The analysis of the different brands of ground cloves examined are given on pages 264-267.
Ginger is the washed and dried, or decorticated (scraped) and dried root stalk of Zinciber singiber, an annual herb growing to a height of from 3 to 4 feet. It is a native of India and China, but is quite extensively cultivated in tropical America, Africa and Australia. The root is dug when the plant is a year old and when the stem has withered. If when freshly dug and scalded to prevent sprouting, it is dried at once, it forms the so-called black ginger of commerce. When decorticated it furnishes what is known in commerce as white ginger. The best variety of white ginger is Jamaica ginger. The scraped root is sometimes bleached to make it still whiter, or may be sprinkled with carbonate of lime. The light colored decorticated ginger is usually selected for grinding.
There are two kinds of exhausted ginger commercially available for admixture as an adulterant. One is the product left after the extraction with strong alcohol, in the making of extract of Jamaica ginger; and the other the residue from extraction with either dilute alcohol or with water in the manufacture of ginger ale. It is rarely substituted wholly for the pure variety because the lack of pungency would make the adulteration too evident. It is used to mix with unexhaused ginger in varying proportions, and is also used as an adulterant for other spices. It is to its volatile oil that ginger is indebted for most of its aromatic qualities. So far as ginger was concerned, all of the samples examined were genuine, but a number of the samples, notably Nos. 7165, 7170, 7171, 7173 and 7174 were weak to the taste as if exhausted ginger had been added. This, however, may have been due to the long keeping of the ground goods in paper.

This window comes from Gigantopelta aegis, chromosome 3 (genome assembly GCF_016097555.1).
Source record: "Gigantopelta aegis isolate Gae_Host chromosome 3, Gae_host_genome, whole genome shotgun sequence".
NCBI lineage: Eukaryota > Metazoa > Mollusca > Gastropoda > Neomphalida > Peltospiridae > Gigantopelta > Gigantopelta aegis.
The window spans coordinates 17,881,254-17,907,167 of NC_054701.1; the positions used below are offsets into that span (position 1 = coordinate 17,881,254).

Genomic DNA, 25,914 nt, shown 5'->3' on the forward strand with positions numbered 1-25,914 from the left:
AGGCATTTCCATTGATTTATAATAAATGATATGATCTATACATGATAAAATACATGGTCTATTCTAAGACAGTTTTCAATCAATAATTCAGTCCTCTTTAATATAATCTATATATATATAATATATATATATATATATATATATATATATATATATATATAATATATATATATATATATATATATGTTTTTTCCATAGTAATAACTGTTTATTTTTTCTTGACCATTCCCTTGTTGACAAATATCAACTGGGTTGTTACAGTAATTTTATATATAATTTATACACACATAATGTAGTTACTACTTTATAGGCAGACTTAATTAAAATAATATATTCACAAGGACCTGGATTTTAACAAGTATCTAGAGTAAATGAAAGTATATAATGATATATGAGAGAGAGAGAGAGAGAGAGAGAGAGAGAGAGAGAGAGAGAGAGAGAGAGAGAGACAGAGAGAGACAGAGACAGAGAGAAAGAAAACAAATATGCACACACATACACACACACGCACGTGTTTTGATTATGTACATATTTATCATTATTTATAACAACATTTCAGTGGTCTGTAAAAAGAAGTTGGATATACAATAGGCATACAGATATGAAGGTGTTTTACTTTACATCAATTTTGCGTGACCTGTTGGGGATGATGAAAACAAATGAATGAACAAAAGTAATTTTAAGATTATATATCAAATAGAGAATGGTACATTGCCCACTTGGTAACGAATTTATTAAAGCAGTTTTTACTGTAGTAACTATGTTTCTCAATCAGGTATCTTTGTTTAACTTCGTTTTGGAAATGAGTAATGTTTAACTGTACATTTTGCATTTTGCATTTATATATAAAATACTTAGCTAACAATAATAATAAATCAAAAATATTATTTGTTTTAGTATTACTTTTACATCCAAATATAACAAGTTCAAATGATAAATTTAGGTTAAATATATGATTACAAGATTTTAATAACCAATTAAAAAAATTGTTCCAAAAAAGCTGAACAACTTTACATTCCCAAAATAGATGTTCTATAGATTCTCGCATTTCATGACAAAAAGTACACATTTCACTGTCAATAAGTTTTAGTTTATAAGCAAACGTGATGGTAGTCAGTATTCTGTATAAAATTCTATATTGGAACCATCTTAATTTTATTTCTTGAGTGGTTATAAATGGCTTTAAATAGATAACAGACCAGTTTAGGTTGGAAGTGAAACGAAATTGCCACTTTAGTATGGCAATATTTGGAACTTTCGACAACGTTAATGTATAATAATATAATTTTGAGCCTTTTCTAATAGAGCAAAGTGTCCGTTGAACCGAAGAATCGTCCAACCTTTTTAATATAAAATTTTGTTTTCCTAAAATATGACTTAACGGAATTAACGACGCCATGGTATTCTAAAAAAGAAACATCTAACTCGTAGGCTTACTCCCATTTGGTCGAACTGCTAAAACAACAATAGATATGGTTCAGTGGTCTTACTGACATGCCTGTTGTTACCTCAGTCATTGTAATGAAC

The analysis of the different brands of ground ginger examined are given on pages 266-269.
MACE. Both nutmeg and mace occur in the fruit of several varieties of myrtle trees. The nutmeg tree is a native of the Malay Archipelago and grows from 20 to 30 feet high, somewhat resembling an orange tree in appearance. The crimson colored aril that surrounds the nutmeg kernel has many narrow flattened lobes. In the process of drying to form the mace of commerce, it loses its brilliant red color and turns a yellowish
wn. Bombay mace is almost devoid of odor and even though it is a variety of mace, should be considered as an adulterant from its lack of pungency. Because of the high price of mace, there is particular temptation for adulterating it. Five of the samples of mace examined were strictly pure. Three contained traces of ginger. One was adulterated with corn meal, and two adulterated with Bombay mace. Where a large amount of Bombay mace was used, nutmeg was added to bring up the flavor. In purchasing ground mace, care should be taken to purchase that from reputable spice mills.
The analyses of the different brands of powdered mace examined are given on pages 268-269.